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Amelia: A Life of the Aviation Legend (Potomac's Paperback Classics) Paperback – May 1, 1999


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Amelia: A Life of the Aviation Legend (Potomac's Paperback Classics) + Who Was Amelia Earhart?
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Product Details

  • Series: Potomac's Paperback Classics
  • Paperback: 352 pages
  • Publisher: Potomac Books Inc. (May 1999)
  • Language: English
  • ISBN-10: 157488199X
  • ISBN-13: 978-1574881998
  • Product Dimensions: 0.9 x 6 x 9.1 inches
  • Shipping Weight: 1 pounds (View shipping rates and policies)
  • Average Customer Review: 3.7 out of 5 stars  See all reviews (7 customer reviews)
  • Amazon Best Sellers Rank: #631,565 in Books (See Top 100 in Books)

Editorial Reviews

From School Library Journal

YA?Unlike the majority of books on Earhart, this one focuses on her entire life, and not just her mysterious disappearance. The authors strongly emphasize that their subject was much more than another aviator trying to set new records. Beginning with her childhood, they analyze why Earhart became not only one of aviation's great pioneers, but also a champion of women's rights and a devoted member of her family. When the inevitable disappearance is covered, it is handled with an almost scientific methodology, looking at all of the currently held theories. The book flows smoothly and is accessible to YAs. A must-read for any teen interested in aviation.?John Kiefman, Fairfax County Public Library, VA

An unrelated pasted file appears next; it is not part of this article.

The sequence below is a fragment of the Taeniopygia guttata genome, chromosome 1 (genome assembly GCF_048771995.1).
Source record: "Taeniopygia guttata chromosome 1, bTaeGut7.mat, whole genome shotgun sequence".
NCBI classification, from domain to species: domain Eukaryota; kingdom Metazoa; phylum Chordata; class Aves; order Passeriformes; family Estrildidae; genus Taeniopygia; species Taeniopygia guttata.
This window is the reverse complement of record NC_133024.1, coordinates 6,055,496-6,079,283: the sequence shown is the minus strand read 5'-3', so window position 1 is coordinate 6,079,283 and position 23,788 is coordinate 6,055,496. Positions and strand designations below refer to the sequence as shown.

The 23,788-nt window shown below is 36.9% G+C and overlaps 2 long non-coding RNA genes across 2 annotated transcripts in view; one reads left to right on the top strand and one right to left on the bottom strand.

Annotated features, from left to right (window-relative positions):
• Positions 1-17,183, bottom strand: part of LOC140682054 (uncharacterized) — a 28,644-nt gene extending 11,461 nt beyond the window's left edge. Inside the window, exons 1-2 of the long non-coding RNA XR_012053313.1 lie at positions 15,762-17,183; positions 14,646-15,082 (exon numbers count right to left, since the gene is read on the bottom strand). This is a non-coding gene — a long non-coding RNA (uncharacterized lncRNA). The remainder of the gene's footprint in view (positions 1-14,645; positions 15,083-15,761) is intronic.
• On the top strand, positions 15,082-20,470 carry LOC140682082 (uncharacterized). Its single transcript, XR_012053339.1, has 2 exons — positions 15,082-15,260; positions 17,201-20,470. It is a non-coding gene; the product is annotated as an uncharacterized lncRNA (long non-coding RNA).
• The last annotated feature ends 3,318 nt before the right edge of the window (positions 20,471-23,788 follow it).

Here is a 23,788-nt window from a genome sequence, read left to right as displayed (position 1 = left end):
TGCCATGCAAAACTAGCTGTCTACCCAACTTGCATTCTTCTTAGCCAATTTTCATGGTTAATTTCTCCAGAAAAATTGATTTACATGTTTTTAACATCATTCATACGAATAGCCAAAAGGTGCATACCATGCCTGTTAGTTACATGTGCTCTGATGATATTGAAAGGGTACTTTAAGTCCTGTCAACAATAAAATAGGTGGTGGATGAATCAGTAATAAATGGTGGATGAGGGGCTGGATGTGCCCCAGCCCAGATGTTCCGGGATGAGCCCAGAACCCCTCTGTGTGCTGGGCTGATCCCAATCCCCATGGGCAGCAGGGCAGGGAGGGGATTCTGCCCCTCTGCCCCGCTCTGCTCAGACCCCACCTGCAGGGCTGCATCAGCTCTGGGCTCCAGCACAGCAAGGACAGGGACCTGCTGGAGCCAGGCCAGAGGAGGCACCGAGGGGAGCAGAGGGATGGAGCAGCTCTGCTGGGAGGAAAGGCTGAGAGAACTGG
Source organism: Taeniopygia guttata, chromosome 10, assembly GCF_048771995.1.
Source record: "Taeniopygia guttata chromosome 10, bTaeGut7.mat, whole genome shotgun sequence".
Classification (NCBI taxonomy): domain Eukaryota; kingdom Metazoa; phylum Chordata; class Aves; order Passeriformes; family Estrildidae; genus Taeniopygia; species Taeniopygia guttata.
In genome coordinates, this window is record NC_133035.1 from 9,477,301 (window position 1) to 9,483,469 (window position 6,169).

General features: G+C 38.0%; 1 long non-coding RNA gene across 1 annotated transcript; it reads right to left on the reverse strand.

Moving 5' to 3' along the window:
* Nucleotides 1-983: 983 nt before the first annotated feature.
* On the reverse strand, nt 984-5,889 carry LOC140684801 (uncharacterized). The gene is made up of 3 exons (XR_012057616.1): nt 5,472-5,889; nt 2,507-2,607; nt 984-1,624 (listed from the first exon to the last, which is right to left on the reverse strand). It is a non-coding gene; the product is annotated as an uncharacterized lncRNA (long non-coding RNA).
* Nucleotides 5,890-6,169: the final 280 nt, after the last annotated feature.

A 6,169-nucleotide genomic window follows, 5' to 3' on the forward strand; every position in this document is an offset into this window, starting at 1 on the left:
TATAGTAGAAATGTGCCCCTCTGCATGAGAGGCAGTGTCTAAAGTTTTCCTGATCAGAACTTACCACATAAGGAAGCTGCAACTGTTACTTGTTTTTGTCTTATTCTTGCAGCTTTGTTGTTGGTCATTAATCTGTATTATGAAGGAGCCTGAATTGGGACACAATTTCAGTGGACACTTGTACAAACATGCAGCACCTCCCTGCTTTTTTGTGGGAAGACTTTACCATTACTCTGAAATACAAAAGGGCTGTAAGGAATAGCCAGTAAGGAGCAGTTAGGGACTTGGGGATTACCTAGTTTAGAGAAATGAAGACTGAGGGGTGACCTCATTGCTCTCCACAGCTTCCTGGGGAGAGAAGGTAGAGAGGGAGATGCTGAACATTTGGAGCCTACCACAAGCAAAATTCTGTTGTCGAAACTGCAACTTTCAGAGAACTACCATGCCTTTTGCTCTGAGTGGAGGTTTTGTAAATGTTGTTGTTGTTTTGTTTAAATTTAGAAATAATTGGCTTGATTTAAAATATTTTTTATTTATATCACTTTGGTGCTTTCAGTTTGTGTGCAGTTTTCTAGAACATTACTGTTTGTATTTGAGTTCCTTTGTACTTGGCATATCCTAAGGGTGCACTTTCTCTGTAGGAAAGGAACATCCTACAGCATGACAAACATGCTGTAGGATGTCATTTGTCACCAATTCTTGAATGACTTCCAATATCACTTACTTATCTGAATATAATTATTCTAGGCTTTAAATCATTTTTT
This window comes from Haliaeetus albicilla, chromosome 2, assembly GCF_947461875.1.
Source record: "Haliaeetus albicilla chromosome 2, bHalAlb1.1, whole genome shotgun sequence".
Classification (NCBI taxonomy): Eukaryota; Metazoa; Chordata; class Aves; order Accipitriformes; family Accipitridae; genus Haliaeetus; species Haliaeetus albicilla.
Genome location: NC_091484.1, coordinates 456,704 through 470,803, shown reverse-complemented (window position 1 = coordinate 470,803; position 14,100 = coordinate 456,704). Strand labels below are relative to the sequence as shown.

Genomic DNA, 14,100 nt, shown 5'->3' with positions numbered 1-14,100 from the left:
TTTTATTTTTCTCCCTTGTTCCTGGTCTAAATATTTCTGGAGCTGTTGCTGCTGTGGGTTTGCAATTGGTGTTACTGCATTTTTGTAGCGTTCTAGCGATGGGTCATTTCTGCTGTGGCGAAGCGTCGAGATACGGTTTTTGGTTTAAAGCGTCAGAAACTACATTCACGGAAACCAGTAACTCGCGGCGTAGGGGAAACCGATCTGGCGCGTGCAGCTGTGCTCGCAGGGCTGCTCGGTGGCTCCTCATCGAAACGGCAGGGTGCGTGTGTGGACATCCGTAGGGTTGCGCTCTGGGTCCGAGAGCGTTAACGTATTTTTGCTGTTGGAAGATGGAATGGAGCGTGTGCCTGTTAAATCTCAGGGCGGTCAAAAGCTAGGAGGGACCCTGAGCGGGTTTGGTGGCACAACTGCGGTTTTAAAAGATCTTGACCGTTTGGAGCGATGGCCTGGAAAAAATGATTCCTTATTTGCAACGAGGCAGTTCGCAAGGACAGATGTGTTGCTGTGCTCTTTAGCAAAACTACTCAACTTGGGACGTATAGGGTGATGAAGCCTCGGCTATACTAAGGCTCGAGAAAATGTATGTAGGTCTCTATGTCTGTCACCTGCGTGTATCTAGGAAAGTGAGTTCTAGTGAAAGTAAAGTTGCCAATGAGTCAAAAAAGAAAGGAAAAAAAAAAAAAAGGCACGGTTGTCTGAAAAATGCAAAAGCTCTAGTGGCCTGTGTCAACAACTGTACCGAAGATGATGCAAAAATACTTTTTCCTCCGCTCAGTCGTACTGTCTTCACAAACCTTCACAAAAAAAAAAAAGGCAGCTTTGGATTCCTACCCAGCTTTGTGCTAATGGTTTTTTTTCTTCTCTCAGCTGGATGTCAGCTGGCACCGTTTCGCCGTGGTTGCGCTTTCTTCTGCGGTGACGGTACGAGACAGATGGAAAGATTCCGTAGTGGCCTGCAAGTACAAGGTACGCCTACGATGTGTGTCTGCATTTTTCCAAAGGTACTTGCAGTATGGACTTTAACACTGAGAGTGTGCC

Copyright 1998 Reed Business Information, Inc. --This text refers to an out of print or unavailable edition of this title.

Review

"Earhart's story soars again. . . . Most compelling is the portrayal of Earhart as traiblazer, a woman who confronted expectations of her time and shattered them."

"Presents an altogether different point of view on the oft-told tale of Amelia Earhart and shows her in a most attractive and human way."

"A vivid portrait of a fascinating person who had a personality so captivating, who was so glad to be alive, and so dedicated to her chosen field that her reputation as a loyal, entertaining, and inspirational woman endures to this day."

“Presents an altogether different point of view . . . of Amelia Earhart and shows her in a most attractive and human way.”



“A vivid portrait of a fascinating person who had a personality so captivating, who was so glad to be alive, and so dedicated to her chosen field that her reputation as a loyal, entertaining, and inspirational woman endures to this day.”